Collectible Elephant Piggy Banks
Money box, coin bank, mechanical bank—piggy banks are called different things but generally mean something similar: a place to store coins and small bills. Elephant piggy banks come in so many different colors, shapes, sizes, and materials, that its no wonder some people love collecting them. Piggy banks have actually been around for centuries. Some historians believe that they date back to the mid-1500s. While those early banks were more like pots for storing money, more modern piggy banks generally have a coin slot and a plug of some kind so you can take or rather shake the money out. In particular, elephant piggy banks have been around almost as long as those early banks.
What Makes an Elephant Piggy Bank Collectible?
- Vintage Piggy Banks: Of course, a piggy bank does not need to be antique in order to be collectible. Put simply, any bank, whether pink, polka dotted, or generic, that someone might want to have can be considered collectible. If a vintage piggy bank is more appealing, it may cost more simply due to the cachet that the word has.
- Where the Elephant Originated: If a collection of elephants focuses on banks from all over the world, buyers should be aware that cast-iron banks from other countries will likely be more expensive.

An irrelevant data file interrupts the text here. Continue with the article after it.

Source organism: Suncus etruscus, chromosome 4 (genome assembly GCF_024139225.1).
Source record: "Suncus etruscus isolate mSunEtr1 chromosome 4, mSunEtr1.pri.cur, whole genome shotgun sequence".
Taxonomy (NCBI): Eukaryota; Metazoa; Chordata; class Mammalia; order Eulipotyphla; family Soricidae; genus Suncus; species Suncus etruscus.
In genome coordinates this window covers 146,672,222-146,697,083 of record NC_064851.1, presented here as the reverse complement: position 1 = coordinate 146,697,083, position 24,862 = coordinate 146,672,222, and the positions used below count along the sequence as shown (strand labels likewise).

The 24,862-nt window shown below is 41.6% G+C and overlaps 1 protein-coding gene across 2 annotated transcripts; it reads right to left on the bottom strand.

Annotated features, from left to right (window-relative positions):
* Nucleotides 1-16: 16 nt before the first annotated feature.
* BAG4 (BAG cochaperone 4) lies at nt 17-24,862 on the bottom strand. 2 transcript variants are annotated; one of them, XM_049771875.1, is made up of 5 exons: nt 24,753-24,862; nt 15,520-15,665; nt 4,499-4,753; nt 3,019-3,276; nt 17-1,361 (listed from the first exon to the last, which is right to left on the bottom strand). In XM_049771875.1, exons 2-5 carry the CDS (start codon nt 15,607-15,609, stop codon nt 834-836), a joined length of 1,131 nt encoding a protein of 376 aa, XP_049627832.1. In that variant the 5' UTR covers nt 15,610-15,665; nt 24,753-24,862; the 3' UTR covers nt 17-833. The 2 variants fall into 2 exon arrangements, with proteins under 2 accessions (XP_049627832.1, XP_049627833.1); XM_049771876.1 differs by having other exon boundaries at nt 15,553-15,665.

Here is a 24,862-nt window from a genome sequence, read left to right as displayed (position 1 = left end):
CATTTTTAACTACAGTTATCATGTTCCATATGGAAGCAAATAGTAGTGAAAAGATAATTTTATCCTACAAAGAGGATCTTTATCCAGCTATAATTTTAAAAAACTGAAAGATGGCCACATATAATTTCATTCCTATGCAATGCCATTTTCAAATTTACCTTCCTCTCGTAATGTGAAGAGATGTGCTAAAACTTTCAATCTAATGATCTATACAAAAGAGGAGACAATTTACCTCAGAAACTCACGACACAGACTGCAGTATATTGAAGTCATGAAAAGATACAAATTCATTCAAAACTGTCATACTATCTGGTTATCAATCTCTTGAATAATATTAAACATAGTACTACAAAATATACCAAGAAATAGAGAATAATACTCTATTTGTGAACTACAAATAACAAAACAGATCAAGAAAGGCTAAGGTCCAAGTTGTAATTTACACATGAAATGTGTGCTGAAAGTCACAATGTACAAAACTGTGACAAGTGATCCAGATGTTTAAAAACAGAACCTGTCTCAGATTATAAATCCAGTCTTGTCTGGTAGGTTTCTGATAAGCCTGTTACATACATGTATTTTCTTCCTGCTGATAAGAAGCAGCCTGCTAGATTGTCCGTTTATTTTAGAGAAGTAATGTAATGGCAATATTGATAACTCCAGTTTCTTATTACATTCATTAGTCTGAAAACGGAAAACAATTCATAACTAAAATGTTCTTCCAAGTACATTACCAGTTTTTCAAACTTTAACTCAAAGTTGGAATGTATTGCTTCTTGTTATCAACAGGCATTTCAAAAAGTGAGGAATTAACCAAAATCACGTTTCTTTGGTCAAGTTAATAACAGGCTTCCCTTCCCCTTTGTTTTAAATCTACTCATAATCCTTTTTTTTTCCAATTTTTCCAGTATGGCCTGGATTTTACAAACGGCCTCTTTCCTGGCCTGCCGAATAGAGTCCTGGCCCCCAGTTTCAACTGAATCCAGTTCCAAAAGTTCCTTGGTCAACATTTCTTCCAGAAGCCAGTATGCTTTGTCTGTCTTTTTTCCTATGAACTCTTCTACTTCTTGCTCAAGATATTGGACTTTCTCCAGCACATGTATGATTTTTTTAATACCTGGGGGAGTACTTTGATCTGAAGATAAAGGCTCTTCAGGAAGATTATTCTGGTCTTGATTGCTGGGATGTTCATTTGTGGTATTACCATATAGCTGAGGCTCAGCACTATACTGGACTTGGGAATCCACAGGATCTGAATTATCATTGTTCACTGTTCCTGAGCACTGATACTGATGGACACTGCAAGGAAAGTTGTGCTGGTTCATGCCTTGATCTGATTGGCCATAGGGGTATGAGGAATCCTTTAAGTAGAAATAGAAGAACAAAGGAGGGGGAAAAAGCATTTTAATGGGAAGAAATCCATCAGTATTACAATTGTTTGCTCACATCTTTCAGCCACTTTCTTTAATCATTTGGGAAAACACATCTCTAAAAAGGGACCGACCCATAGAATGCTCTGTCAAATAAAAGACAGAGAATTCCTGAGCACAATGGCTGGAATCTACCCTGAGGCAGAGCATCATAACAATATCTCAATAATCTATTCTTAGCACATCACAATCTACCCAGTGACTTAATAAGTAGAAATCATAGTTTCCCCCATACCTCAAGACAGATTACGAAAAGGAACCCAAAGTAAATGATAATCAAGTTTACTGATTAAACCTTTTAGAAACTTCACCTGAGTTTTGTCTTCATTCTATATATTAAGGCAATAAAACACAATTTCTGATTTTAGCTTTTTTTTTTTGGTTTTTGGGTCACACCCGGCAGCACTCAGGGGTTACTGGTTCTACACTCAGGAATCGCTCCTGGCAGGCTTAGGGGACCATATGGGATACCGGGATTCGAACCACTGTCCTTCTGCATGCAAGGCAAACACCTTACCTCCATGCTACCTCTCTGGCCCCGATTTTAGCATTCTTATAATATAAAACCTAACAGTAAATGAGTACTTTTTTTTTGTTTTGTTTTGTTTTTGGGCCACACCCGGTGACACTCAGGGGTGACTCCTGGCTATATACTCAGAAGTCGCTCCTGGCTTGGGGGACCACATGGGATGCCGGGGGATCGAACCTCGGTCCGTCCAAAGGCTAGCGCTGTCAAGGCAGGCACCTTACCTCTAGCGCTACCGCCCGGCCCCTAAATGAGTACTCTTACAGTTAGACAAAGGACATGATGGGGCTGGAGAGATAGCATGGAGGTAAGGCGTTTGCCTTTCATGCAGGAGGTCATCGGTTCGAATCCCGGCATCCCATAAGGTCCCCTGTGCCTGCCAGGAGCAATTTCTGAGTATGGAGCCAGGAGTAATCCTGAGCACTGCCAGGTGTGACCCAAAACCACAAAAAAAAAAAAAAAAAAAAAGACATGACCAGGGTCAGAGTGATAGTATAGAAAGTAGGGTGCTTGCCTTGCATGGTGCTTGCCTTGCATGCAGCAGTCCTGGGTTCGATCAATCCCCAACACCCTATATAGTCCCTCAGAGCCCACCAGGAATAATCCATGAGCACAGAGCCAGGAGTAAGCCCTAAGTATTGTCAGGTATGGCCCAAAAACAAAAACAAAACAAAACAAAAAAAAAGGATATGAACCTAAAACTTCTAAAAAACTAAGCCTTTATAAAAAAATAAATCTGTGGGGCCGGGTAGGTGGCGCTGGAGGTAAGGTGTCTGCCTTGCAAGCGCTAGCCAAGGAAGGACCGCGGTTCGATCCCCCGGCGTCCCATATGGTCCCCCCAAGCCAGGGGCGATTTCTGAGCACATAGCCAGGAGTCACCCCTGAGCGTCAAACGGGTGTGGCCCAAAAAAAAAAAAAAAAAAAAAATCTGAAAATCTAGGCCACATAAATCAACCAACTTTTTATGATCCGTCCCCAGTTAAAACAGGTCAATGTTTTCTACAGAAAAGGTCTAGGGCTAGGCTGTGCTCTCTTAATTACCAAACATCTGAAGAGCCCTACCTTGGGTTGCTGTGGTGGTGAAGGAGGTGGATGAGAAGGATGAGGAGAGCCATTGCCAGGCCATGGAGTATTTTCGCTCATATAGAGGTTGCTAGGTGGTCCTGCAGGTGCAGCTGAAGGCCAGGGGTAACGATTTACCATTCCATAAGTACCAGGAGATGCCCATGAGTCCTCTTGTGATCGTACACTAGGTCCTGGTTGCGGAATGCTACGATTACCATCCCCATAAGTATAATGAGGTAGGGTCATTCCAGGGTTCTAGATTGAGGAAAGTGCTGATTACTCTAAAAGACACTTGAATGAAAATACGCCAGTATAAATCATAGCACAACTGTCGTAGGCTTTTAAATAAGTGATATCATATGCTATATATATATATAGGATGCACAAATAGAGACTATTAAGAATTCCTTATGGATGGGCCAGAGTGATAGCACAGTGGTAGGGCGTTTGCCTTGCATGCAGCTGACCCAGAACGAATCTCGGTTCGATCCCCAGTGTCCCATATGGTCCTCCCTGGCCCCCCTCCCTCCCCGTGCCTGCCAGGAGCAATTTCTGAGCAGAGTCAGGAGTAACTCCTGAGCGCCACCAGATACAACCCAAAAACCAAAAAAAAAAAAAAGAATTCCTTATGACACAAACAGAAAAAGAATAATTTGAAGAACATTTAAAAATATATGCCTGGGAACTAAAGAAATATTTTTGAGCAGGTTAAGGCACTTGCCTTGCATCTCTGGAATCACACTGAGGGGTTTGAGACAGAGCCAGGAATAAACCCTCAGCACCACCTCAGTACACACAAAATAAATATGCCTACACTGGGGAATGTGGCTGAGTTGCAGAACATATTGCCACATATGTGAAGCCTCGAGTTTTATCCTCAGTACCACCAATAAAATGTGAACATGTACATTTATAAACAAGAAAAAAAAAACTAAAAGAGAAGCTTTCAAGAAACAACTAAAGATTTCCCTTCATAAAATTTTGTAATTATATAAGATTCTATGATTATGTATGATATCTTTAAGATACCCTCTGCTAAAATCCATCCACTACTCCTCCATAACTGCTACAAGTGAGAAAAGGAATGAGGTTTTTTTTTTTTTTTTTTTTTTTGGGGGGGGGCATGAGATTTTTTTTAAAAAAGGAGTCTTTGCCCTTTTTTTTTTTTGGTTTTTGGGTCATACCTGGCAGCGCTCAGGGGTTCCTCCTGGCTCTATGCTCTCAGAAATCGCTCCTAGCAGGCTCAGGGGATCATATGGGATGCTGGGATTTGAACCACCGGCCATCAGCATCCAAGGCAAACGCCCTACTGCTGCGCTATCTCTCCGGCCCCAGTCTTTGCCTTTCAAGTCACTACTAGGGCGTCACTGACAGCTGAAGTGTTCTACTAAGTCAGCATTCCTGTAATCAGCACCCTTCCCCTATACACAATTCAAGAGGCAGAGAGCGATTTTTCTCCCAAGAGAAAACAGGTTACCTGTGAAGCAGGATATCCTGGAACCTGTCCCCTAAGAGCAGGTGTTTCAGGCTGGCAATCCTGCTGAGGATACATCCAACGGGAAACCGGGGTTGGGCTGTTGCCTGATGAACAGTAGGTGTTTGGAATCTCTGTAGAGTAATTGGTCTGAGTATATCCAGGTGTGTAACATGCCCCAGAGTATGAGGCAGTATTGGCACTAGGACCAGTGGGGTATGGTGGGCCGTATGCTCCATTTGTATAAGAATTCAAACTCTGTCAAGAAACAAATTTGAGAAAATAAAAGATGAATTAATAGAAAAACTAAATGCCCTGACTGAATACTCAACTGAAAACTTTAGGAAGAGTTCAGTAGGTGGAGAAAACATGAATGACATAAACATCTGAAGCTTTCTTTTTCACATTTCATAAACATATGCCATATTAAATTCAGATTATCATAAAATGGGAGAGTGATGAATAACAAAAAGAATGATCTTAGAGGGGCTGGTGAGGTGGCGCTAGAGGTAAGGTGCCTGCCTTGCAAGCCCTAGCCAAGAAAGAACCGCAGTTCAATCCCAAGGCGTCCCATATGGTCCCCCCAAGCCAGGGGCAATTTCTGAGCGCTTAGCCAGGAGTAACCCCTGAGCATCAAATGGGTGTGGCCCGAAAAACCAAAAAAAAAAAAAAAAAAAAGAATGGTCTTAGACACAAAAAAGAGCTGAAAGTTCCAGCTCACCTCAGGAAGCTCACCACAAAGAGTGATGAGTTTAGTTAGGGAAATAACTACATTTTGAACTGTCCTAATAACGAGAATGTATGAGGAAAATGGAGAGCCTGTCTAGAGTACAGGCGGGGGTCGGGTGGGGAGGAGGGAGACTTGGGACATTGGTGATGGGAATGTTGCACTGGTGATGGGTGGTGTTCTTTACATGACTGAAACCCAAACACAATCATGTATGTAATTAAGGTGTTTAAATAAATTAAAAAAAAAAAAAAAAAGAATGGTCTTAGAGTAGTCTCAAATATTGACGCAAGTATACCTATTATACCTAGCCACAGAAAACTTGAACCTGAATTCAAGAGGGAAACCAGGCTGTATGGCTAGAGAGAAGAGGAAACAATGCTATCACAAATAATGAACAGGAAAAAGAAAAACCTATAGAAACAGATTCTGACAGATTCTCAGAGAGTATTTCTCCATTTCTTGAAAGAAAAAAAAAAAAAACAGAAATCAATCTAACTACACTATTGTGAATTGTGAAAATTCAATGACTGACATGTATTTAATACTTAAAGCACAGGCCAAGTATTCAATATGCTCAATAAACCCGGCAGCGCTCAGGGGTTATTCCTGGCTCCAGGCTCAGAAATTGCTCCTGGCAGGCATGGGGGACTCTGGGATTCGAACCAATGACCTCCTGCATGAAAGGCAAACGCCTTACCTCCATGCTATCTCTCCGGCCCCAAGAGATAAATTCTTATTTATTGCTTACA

- Rarity of the Piggy Bank: There are many resources for researching collectibles. The collectors preferences aside, the rarity of an elephant bank is often a significant basis for the price.
What Factors Should You Consider?
- Wear and Tear: It depends if the elephant bank is intended to be an investment. Collectors know that the action of using the bank will put more wear on it than if keeping it unused.
- Coin Slot and Plug: Older banks might not have a removable plug for taking money out without smashing the piece.
- Piggy Bank Materials: Toy elephant banks are usually plastic or some form of resin, but cast iron, other metal, and ceramic elephants are available as well.
How to Care for an Elephant Piggy Bank
- Storage: If the piggy bank will not be used, storing it out of direct sunlight is the first step to keeping it in good condition. Also, consider keeping it in a place that is out of the way so it cannot be knocked over and potentially damaged.
- Cleaning: Especially if the bank is vintage, buyers should know that cleaning could potentially reduce the value of the item. For example, if a vintage cast iron elephant piggy bank is purchased with rust or an enameled elephant has a verdigris patina, cleaning this off might lower its value. Collectors should make sure to check with sources they trust before deciding to do any drastic cleaning of their new purchase.